Marina Kamenev in The Atlantic:
In 1997 Kevin Sorbo, known for his starring role in the television series Hercules, felt a searing pain in his left shoulder during a workout. Thinking it was a strain, he went to see his chiropractor, who manipulated his neck for treatment. Several days later the actor suffered a stroke and a recent article in Neurology Now links the aneurysm with the actions of his chiropractor. The article is currently used as reference material by a prominent group of Australian doctors, medical researchers, and scientists who are trying to curb what they refer to as pseudosciences, like branches of chiropractic practice, right at their root: the universities where they are taught.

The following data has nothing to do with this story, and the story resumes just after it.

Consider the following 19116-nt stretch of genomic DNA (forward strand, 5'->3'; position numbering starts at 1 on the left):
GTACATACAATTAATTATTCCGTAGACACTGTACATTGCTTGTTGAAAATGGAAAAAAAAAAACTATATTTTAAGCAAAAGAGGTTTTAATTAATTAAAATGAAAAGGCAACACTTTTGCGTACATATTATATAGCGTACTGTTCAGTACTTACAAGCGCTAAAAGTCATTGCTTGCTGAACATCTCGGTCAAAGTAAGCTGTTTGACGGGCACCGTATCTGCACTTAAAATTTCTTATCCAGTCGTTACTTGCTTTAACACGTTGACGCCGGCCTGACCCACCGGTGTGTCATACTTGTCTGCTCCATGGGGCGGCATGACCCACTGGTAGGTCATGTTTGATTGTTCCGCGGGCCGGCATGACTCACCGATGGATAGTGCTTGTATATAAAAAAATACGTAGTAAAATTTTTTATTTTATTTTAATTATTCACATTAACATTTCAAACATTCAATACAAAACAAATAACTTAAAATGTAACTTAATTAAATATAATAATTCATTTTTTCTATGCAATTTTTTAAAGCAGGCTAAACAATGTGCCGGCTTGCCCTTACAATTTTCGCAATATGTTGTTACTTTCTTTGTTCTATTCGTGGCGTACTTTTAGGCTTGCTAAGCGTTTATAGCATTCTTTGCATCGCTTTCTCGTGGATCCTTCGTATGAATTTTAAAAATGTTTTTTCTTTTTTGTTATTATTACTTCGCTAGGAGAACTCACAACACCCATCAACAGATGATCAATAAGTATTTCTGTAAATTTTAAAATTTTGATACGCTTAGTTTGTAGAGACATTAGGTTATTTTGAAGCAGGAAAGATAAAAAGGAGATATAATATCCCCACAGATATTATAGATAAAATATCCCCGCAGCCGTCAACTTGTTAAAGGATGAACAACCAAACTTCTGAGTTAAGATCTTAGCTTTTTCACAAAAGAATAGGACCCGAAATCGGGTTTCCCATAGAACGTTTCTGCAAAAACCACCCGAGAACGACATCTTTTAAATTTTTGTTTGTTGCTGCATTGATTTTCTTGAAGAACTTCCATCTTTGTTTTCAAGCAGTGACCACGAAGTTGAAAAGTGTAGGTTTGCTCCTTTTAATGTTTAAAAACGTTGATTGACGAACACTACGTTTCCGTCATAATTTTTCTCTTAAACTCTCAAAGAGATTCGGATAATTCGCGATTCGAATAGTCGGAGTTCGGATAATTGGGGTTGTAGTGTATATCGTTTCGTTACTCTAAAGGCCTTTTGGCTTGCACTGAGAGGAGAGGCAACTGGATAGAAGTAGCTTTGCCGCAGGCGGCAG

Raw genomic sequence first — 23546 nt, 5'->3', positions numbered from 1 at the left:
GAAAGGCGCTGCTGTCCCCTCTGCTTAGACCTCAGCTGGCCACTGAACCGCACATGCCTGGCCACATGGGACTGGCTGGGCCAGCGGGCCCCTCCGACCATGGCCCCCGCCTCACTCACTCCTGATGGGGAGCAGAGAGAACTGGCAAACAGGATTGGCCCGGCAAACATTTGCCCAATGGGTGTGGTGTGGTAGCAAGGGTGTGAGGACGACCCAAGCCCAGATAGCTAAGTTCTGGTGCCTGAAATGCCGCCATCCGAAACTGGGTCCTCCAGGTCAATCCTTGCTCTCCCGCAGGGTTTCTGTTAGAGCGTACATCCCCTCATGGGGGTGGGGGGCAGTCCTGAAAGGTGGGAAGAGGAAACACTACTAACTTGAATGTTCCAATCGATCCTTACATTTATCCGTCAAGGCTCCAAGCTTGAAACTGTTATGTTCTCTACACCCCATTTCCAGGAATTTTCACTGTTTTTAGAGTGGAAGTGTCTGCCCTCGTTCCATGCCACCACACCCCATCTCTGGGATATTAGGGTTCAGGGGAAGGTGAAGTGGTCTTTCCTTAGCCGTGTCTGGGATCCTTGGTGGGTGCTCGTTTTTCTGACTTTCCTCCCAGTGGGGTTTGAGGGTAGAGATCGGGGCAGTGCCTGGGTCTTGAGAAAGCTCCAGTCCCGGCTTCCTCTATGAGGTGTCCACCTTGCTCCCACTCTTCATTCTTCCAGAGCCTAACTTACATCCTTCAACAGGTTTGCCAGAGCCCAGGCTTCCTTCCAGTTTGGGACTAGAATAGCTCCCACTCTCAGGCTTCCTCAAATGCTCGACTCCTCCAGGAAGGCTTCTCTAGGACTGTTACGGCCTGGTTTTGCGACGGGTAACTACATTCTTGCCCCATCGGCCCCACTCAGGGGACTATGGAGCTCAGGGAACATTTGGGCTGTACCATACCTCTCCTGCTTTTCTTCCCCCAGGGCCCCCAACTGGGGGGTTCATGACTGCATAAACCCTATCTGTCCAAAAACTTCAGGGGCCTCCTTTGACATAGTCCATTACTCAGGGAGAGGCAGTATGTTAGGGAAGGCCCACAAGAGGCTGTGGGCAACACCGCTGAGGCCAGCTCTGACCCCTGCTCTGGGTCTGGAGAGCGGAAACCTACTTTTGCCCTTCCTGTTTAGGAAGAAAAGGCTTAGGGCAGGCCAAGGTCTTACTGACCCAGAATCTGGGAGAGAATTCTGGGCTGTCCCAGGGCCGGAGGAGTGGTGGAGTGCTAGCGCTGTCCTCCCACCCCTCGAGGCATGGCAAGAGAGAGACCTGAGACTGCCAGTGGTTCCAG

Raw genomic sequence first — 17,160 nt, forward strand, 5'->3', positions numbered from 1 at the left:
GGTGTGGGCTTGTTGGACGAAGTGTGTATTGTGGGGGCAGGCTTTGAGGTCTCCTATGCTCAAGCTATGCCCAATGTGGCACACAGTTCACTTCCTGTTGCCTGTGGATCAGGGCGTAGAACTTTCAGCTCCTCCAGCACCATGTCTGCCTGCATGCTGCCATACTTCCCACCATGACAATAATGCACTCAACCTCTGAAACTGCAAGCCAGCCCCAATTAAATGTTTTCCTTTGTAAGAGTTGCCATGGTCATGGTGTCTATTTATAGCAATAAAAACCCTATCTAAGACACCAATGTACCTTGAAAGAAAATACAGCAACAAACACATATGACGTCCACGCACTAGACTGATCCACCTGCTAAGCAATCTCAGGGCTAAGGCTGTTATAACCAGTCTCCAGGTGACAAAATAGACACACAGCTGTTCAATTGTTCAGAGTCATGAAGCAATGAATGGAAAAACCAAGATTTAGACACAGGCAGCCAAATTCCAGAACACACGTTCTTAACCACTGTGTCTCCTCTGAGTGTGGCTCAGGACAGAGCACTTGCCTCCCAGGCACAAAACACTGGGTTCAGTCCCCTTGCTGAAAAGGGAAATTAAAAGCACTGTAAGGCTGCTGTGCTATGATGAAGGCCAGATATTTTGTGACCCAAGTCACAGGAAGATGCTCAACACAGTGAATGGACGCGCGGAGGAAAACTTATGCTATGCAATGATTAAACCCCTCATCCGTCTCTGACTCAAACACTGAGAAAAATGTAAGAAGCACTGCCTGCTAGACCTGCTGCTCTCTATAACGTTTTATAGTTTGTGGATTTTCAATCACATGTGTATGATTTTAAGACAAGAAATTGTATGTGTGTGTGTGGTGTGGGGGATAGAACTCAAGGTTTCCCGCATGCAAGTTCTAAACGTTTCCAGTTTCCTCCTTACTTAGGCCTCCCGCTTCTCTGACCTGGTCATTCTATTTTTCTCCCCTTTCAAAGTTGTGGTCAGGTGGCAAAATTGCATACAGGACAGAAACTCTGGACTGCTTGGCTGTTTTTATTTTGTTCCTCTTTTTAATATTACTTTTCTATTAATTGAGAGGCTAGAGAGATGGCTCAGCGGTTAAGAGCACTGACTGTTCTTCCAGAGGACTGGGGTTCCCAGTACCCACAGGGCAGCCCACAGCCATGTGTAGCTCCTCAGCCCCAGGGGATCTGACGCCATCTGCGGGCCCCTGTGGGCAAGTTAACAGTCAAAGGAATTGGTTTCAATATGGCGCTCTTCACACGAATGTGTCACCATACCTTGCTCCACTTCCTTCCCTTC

Friends of Science in Medicine (FSM) already has 450 members. They include Ian Frazer, the inventor of the cervical cancer vaccine, and Sir Gustav Nossal, a renowned immunologist. Among their group, 50 are international and they too hope to snuff out what they refer to as modern-day quackery. The group has written a letter to all of Australia's university vice-chancellors asking them to: “Reverse the trend which sees government-funded tertiary institutions offering courses in the health care sciences that are not underpinned by convincing scientific evidence.”
The questionable courses include homeopathy, iridology, reflexology, Chinese herbal medicine, chiropractic, naturopathy, and aromatherapy, some of which are taught at 18 of 39 Australian universities. “A university is supposed to be a bastion of good science, but their reputation is let down by teaching something like homeopathy,” said John Dwyer, a founding member of FSM and emeritus professor of medicine at the University of New South Wales.